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JUNEAU STEAMSHIP CO.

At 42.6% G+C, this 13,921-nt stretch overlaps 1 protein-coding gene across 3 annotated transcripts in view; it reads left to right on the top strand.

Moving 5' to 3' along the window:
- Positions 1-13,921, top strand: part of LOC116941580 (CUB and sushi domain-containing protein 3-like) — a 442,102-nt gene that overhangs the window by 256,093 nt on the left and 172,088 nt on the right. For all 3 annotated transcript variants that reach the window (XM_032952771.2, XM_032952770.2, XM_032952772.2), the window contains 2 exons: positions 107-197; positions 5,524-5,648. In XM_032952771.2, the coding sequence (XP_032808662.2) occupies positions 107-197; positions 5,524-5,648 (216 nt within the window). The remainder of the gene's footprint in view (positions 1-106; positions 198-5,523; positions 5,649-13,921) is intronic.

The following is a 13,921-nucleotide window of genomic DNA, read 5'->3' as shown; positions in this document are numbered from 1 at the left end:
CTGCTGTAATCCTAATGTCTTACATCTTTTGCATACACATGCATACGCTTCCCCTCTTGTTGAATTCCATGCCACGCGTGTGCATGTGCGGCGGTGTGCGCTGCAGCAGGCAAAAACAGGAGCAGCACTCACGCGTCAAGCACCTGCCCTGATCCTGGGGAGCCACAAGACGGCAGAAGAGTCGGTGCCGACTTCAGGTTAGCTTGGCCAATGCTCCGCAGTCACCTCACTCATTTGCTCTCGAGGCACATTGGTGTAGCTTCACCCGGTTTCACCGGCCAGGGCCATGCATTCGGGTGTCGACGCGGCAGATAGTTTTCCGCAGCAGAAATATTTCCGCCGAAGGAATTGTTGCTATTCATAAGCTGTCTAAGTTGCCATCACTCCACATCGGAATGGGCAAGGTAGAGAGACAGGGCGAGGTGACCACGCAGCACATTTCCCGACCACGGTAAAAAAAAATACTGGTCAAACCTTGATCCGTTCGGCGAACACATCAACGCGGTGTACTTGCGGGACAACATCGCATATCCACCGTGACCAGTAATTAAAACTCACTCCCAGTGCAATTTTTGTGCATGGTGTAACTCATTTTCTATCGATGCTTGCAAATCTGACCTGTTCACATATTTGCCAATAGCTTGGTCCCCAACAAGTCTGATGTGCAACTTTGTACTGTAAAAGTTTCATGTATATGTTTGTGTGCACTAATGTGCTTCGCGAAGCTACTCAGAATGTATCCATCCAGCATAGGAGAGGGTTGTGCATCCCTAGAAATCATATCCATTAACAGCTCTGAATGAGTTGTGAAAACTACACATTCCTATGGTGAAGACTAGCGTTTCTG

United State* Mall STEAMER GEORGIA Juneau-Sitka Route I-cares Juneau lor Douglas. Fun ter. Hoonah, Gypsum, Tenakoo, KilUsnoo, Chatham and Sitka every Wednesday at 12:01 a. m. Juneau-Skajrway Route Leaves Juneau for Douglas, Eagle River, Sentinel Light Station, El drtd Rock Light Station. Comet, Haines. Skagway every Sunday at 12:01 a. m. Returning, leaves Skagway the following day at 12:02 a. m. < WILLIS E. NO WELL, MANAGER ? ? Hi I M I M M IMt I M I M l? :i The Alaska Grill j The Beit Appointed ? Place in Town < :: ==== ;! Best of Everything Served j at Moderate Prices ] ii 1111 H 111; i a 11 ii ?BBIMnORnDH I Talcphon? Sit P. 0. Box 496 I Scandinavian Grocery c5?K3t Imported and Fancy Groceries All Fruits and \ eatables in Season General Mer chandise. Mlwr'i nd flili rrmia't Outfitting a Specialty Full Weight and Accurate Service A Trial Order and you P Will he Convinced g In the interest of our town lets patronize our home merchants F. WOLLAXD Will give you the Best in Clothing, both as to style, and quality, and at the right price, too. l^lliLStcosJ St.. Phone 66 ? FRANKLIN HOME BAKERY ? f and LUNCH ROOM ? X ileals At All Hours. Home- X ? made Bread and Pastry ? X tor Sale. 317 Franklin St. 2 X ROBT. ROYALY - - - Prop. X ? ? WHITE SLAVERY A MYTH CLAIMS GERMAN OFFICIAL BERLIN, Aug. 1.?There is no such thing as white slavery, in the sense ;n which the term is usually e-npolyed according to Dr. Kopp of the Berlin I'olice Department, who appeared as an opert witness in the prisecution o' Samuel Lubelsk*. charged with do co>ing girls over the Russian border and sending them to resOrls in South America and other cities. Dr. Kopp says: "There is a widely held Impression by the public that innocent girls, bjr force or trickery, are placed in houses of ill repute and hold there against their will. As a matter of fact, a case of that nature has never occurred. Even the various associations organ ized to prevent white slavery have up to this time never been able to point to a single case of this kind." Dr. Kopp declares that the testi mony against Lubelski must be weighed in the light of the general public's erroneous conceptions, which had unquestionably influenced the wit nesses against the defendant. There were indeed, agents who secured mod est commissions by placing women of ill-repute in resorts, but this was the sole foundation for the delusion con cerning the exltence of a white Slave trade. Nearly a year ago another promt nent criminal authority of Germany declared that not one case of forcible detention of an unwilling girl in a brothel had ever been established in Germany. There was a chorus of pro test at the statement, led by the or ganizations engaged in fighting the alleged evil. The expert answered by inviting them to submit proof of a case of the kind. They have not yet done so. 1 Canning Season Soon Here | J o :: jji OGet your Orders for Peaches and other fruits in early. We have FR0IT JARS, JELLY GLASSES, JAR ROBBERS, SEALING WAX i WATCH OCR ADVERTISEMENTS FOR ARRIVALS OF | FRESH FRUITS We'll Supply You | ? " + ? < > H. J. RAYMOND S | ^ ^ ^ , . ^ A 4 k MAYOR RECK IS POR EIRE FIGHTER "Yes, I think we'll get that combin ation hose and chemical luto truck, that the lire department is set on hav ing," said Mayor Reck today. "I'm for it und I think the council will be of the same mind when the matter comes up for consideration tonight? at least I hope so." The Are lads at their last mooting voted to donate the $880 due the mem bers from the city for work at fires during the past several months was voted into a fund to be used for this specific purpose. Mayor Reek's plan is for the city to vote a like amount from the general fund of the city which added to an equal amount which former Mayor C. W. Carter has undertaken to raise by subscription I among the business houses will make , enough to get a suitable fire-fighting | machine. ' Chief Milton Winn, Mayor Reck. | former Mayor Carter, members of the - present city council ana of the pro | ceding council together with business ? men generally have been trying to work out a plan for getting the desir ' cd truck for some months and as the fire lads themselves have set a pret ; ty fast pace toward the object desir . ed. Mayor Reck thinks the plan should | succeed. ' ENORMOUS INCREASE OF PUBLIC OWNED UTILITIES WASHINGTON, Aug. 1.?Statistics showing the number of municipally owned utilities? of various kinds in the United States, with supplemental data as to Canada and England, were giv en out by the commissioners of the District of Colombia recently incident 1 al to the appearance before the house committee at a hearing on the bill providing for the municipal ownership of"8trect railways in the district, ac cording to the Washington Post which gives the following information: "Publicly-owned electric lighting plants numbered 1,562 in 1912, accord | ing to the figures, and privately-own* I ed plants numbered 3,659. In the ten j year period from 1902 to 1912 the pub licly-owned plants had increased near ; ly 92 per cent, while the privately owned plants had Increased only a little over 30 per cent. In the five year period from 1907 to 1912 the fig ures show that 106 lighting plants were changed from private to muni cipal ownership, while 80 were chang ed from municipal to private owner | ship. The balance sheet of the 1.562 ! publicly-owned plants shows a net ! surplus of $17,698,222. "Gas companies were owned by ] municipalities to the number of 119 ' in 1909. according to the figures given out. It is estimated that there has ' j been an increase of about 100 public ; ly-owned gas plants In the last twelve j years. "The statistics as to publicly-owned electric street railway systems relate to Canadian and English cities. In j Canada. Calgary. Edmonton. Port Ar i thur and Woodstock are mentioned, j In Great Britain the number of cities } owning street railways is given at 142. The figures for the other publicly owned utilities in Great Britain are: Waterworks. 1,045; gas plants, 256; ' electric plants. 334." - - - HOWARD ELLIOTT SICK; HEADED FOR TALL TIMBER * BOSTON. Aug. 1.?The American | says Howard Elliott, chairman of the New Haven, is a very sick man and has been sent into the Maine woods by his physician with emphatic ? or ders to look at no telegrams, no let ters and no newspapers and forget that there is such a thing as a rail- ' road in the world.. He will be gone j all summer, according to his daughter who said: "The doctor told him that if he didn't take a rest now, he would i never be able to work again. The strain was killing him. He was on , the edge of collapse, the doctor said." \ * * * 1 WHERE IS FRITZ GELDMACHER? | The Governor's office Is in receipt ( of a letter from Fred Geldmacher, of , 54-56 Alabama Ave., SL Louis, Mo., Inquiring for his uncle. Fritz Geld i macher, who left St. Louis 39 years ago for Alaska. It is believed that he lived for a time at Sitka. Anyone , knowing anything concerning the j whereabouts of Mr. Geldmacher is re- , quested to advise the Governor's of- ' flee or notify Fred Geldmacher at the , above address. > > ST. GEORGE HOUSE. Everything new. Good light an* 1 well ventilated rooms. Baths, electric i ight. Good board. ^ Reasonable rates by tho day, week ( I >r month. 4-18-tf t MRS. A. E. VESTAL. LAMBS AND SHEEP BRING BIG PRIZES OMAHA, Aug. 1.?Livestock markot reports the other clay gave tho salo of 750 Idaho lambs, shipped from Bell evue by Laldlow & Baptlo of Idaho, and sold at South Omaha at a price that nots tho owners at Bellovue $5.48 a head. This is said to be tho hlghust not price ever received for Idaho lambs. * The promlso Is rosy that 1914 will be a banner year for the woolgrower. Wool has brought a good price aud there hns been an enormous percent age of lambs this year. On one lambing ground over 10,000 lambs were obtained from 8,000 ewes. Continuing on the sheep Industry the San Francisco Star says: The democratic tariff was going to put all sheepmen out of buslno3s, wasn't It? It was going to bankrupt them, and clog tho almshouses with their families, and for many years the standpat papers have been drizzling hot tears over the prospective ruin of the sheepmen. But the predictions have gone to protest, and H. Slnheim er of S. Koshlaud & Co., who knows something about Bheep, mutton and wool, says: I cannot see that the admission of wool freo of duty has had any In fluence on the prosperity of the wool growers of California. Tho advance tho price of wool is due to the general law of supply and demand all over the world. London Is the cri terion of prices tho world over. When sheep are at high prices as they are now, it ought to pay to raise them, considering the return from wool. PROGRESSIVE SENATOR LOSES IN KANSAS ?? TOPEKA, Aug. 6.?Senator Joseph L. Brlstow, of Kansas, was defeated In the primaries Tuesday by former Senator Charles Curtis, for tho Re publican nomination for Senator. Sen ator Bristow was a Progressive and supported Col. Roosevelt In the 1912 campaign. Later, with Comptroller Prendergast and others he rejoined the Republican party for the purpose of making It progressive. Curtis is a standpat Republican. TRADE COMMISSION BILL PASSES SENATE WASHINGTON, Aug. 6.?Tho sen ate today passed the Newlands Fed eral Trade Commission bill. This is the first of tho administration's anti trust measures to become law. NEW CATHOLIC MAGAZINE HAS JUNEAU EDITOR The August number of the "Nativity Church Parish Monthly," published in Huntington, Indinna, has already reached Juneau. This is one of the newest Catholic church publications, and It is very Interesting. Tho num ber at hand is No. 8 of. Vol. 1. Rev. Anthony R. Drathman, of Juneau Is associate editor. Several Juneau ad vertisomcnts gives it a familiar friend ly look. AMERICAN SHIPPERS BOOST PRICES FOR TRANSPORTS WASHINGTON, Aug. 7.?Secretary Llndley M. Garrison last night ex pressed chagrin at the disposition of American ship owners to charge ex orbitant prices for the use of vessels for transporting Americans from Europe to this country. SEVEN MILLIONS GO TO RELIEVE AMERICANS ?+? NEW YORK. Aug. 7.?United States cruiser Tennessee with seven million dollars aboard sailed last night for the relief of Americans in Europe. CARROLL BACK FROM WESTWARD Frank Carroll, local manager for the Ingersoll-Rand company returned this morning on the Alameda from i month's tour of the mining towns to the Westward. He reports all of them as hopeful andylooking forward to the activity of railroad building by the government. RECEIVERS FILE SUIT. ?4*?? Adame Beeler and H. R. Shepard, is ancillary receivers for the Kuper inof Copper Mining and Smelting Co., yesterday filed suit in the district :ourt against John Johnson of Seattle to recover $1.G50 alleged to be due ind unpaid on notes executed. FOR SALE ? Netv modern 4-room Sungalow. Fine view, corner lot. Liv ing room 14 x 20; 2 largo bedrooms vith connecting bath, cabinet kitchen, Concrete basement 12 x 30. Easy terms. Corner 7th and Main. Phono 124. Bert Sperry. 8-6-3t. MERCHANTS ORGANIZE AGAINST liEADBEATS C. S. Lindsay, head of tho Alaska Merchants' Protective Association, has returned from a visit to a number of the cities in Southeastern Alaska, which included Douglas, Petersburg, Wrangell and Ketchikan. Mr. Lind say brought in thirty-three new mem bers for the association, and found up on his return n large list of inquir ies from vurlous parts of the district asking for information regarding the workings of the association. A credit association is just about what its name suggests. It is an as j sociation of merchants whose object is to extend credit to deserving pur chasers and at tho same time put a stop to the operations of deadbcuts. It has a collection bureau that will han dlo collections and keep a check on careless people who are prone to buy beyond their ubility to pay. In that ca pacity it is a benefit to the general public, for when the merchant is freed from losses by poor collections he will be able to sell at a closer margin. The Alaska association will co-operate with the credit associations of the Pncific Coast States und thus interchange re ports on the general disposition of peo ple to pay their debts, and thus keep tabs on the bill beater both at home and abroad. READING WONT LOSE REGARDLESS OF DECISION ?+? PITTSBURGH, Aug. 7. ? Reading Coal & Iron Co. raised the price of an thracite nt Potsville, Pa., 11 cents a ton. Spring reduction of GO cents a ton has never prevailed In that sec tion, and action Is taken to mean that price of coal will be generally raised In anticipation of Commerce Commis sion decision ordering lower anthra cite rates. GERMANY FREEZES ON TO RUSSIAN BANK DEPOSITS BERLIN, Aug. 7. ?An embargo has been placed on Russian funds deposit ed In German banks. AUSTRIA FORMALLY DECLARES WAR ST. PETERSBURG. Aug. 7.?Aus tria-Hungary yesterday formally de clared war on Russia. NEW TIN MILLS START. PITTSBURGH, Aug. 7.?Eight new tin mills of Jones & Laughlin Co., have been put into operation, making the entire battery of 32 mills running full time. ORDERING RAILROAD EQUIPMENT CHICAGO, Aug. 7.?The Cincinnati. Hamilton & Dayton Railroad has or dered 3000 steel freight cars, 105 ca booses, 30 steel passenger cars and 45 locomotives. BRITISH SINK CRUISER. ?? MADRID,''Auk. 7.?A dispatch from the Canary Island British fleet says that a Gcrmnn cruiser was sunk and one captured. "Hello Jack; whal-s happened, you look as happy as a clam?" "Just had one of those good lunches at the Bergman Dining Room. Only cost me 35c, too. Better try one. 'Nuff to mako anyone feel good.? j ?(8-6-tf.) j On Sale All This Week. . Collection of cut glass, han,d-t>ainted china, Havlland ware and .fancy brans articles must bo sold \vit,lnn the week. Next to James Russell^/place. 6-2t. Three 320-acro ranches open for lo cation In Haines,'dry belt. Enquire of Cassio Secrcst. 8-6-6t. INDIAN POLITICIANS OUST WHITE OFFICE HOLDERS * ? PIERRE, S. D., Aug. 4.?Tho great (lucstlon of whether the American In dian will over take his place In poll tics and become an active factor in local and state government Is being answered satisfactorily In several parts of South Dakota. The poor, whlskey-Botted Raln-ln-The-Face of earlier days Is rapidly changing Into a keen and crafty palitlclan. Reports received In tho past week from Ben nett and Mellette counties indicate that the craftiness of tho Indian has been pitted successfully against all of the whites and a score or more of important county ofllces are now held by Indians. These office holders are Indians of intelligence and education. As a further indication of the trend of tho times, the secretary of state re cently chartered the "Indian Political Association," of White Rivor, Mollette County, to conduct political affalis In that region on a solid basis. The or ganization is Incorporated by Isaac Bear Looks Behind, Edward Cast away In The Forest, Benjamin Hun gry, James Bear Thunder and Henry Swift Eagle. "IMOGENE." Just arrived the new and lasting odor of perfume "Imogene," including Iniogcne toilet water and face pow 'cr. Something new and distinctly in- J d! .'idual, ask to bo shown at Doran's I Prescription Pharmacy. Phone 5.?tf| Fresh salted almonds, pecans and ? peanuts at Juneau Drug Co., 107 Front! St., opposite Alaskan Hotel. Phone 250.! I ADVERTISEMENT OF ATTACH MENT. WHEREAS, A libel has been filed In the District Court of the Territory of Alaska, Division Number One, at Ju neau, Alaska, against Bert Lang, own er, and tho gasoline launch White Star, alleging that between the 16th day of October, 1912, and the 21st day of March, 1913, at the special request of said owner, libellants furnished said launch merchandise, stores and sup plies, on tho credit of said owner and said launch, to the value of $153.85, and which has not been paid, and | praying that tho said launch, her en gines, boilers, machinery, tackle, ap parel and furniture, may be con demned and sold to pay the demands of tho said court to me directed, I do; hereby, In pursuance of the monition of; the said court to be directed, I do here by give public notice to all persons' claiming, or otherwise having, any in-j terest In the said vessel, her engines, J boilers, machinery, tackle apparel and J furniture, that they bo and appear be- j fore the said court on the 3d day of: September next, at 10 o'clock in the forenoon, thon and there to Interpose i their claims and make their allega tions In that behalf. Dated July 31st, 1914. J H. A. BISHOP. U. S. Marshal. By HECTOR McLEAN, Deputy. A. B. CALLAHAM, Ir. B. LE FEVRE, + Proctors for Libellants, |; | Juneau, Alaska. ! First publication, July 31, 1914. | Last publication, August 15, 1914. If you want a Joy ride call up 57 ! ] or 321. 7-9-tf. THE OVERWHELMING SUCCESS of Benjamin Clothes .In the clothes industry wo represent the Independent Bpirlt of all that Is up-to-the-minute. Wo waste no tlmo or effort watching competition. Our prlcos, methods, merchandise and sorvlco follows no precedent or rut. They are In a class by themselves. Now Is the tlmo to got In touch with the line of clothes that leads them all. New Suits Arriving on Every Boat?Prices to Fit Every Pocket-book HANAN SHOES The New English Last. This new English last was first produced by Hannn for their London and ParlB stores. It was such n decided success there that they introduced It In America and today It Is one of the big selling now styles in all the largo cities. DO YOU KNOW THAT EVERY INDESTRUCTO TRUNK IS GUAR. ANTEED FOR FIVE YEARS?. Does this mean that If an Indestructo trunk Is damaged by careless handling within five years after your purchaso, we will repair or rcplnco It without charge? IT DOES! Does It mean that even If your Indestructo be destroyed In a wreck we will replaco it? ASSUREDLY IT DOES! Why don't you make up your mind that the next trunk you buy will bo an Indestructo. Many arrangements and prices; no other trunk besides the Indestructo gives you a five years' service guarantee. Prices reasonable. Don't Forget the New Boys' Suits?AH Wool with Two Pair of Pants?Ages 6 to 17 Yrs. B. M. BEHRENDS COMFY TYe dell inem exclusively luneau Furniture Co. Tel. 261. 3rd and Seward I I I I I ItI I I MIM I Itl II I II I AD Transfer ; ? Denson & Express :: Stand ?t WUU' Grocery Store ' j Phones 4*9 or S-8-S , , ORDERS PROMPTLY EXECUTED ? ? HI I I I It IiI I IM I II I I I I I l? * | We Sell Electric Washing Machines | | Sold on Instalments Th* mach:?e rwi"pay for it5e,fL Youronly I; outlay is the first payment?the saving in .? 2 laundry bills will more than make the future payments. Wash-day has no ter- ! ? 2 rors for the woman who owns an electric washing machine. The cost is so low . ? 1 that any family can afford to own one. Cost of operation will not exceed five <> t cents per hour. Come and look at it. Demonstrations any time. < ? * is j EXCLUSIVE FEATURES | ' * -- 1 - r\t tnK drains i i A Reversible Wringer that can oe operatea < I by either Hand Lever or Foot Treadle. t A patented one piece Metal Wringer Box. 3 3 This box is in every way superior to the best < ? * e 3J wood wringer box that can be constructed. Shaft Driven Wringer ? Noiseless, Safe 33 and Certain. s i ? 33 No mechanism on top of tub. All working ; j parts being under tub, entirely protected and t 3 ? out of the way. < 33 Washer is designed for power exclusively s 33 and is more substantially built than compe- t 3 ? titive/l&aehines. J * IVlUlcll UTH1II CUC1V UII uutuvni VX buv < ? ub completely without tilting. o < ? 1-6 H. P. Electric Motor having ample pow- < ? ir to handle the wash at all times. < ? < ? < ? Complete Washer is mounted on castors 33 ind can be easily moved. <; i ? By reason of the fact that the wringer on 3 3 < ? he Voss Electric Washer is controlled by ?ither foot treadle or hand lever, it is the <> .afest power wringer in the world. The ac- 33 < ? don is positive and instantaneous.- Must be 3! < ? seen to be appreciated. . < ? < ? <? < ? 4 The Alaska Supply Co. |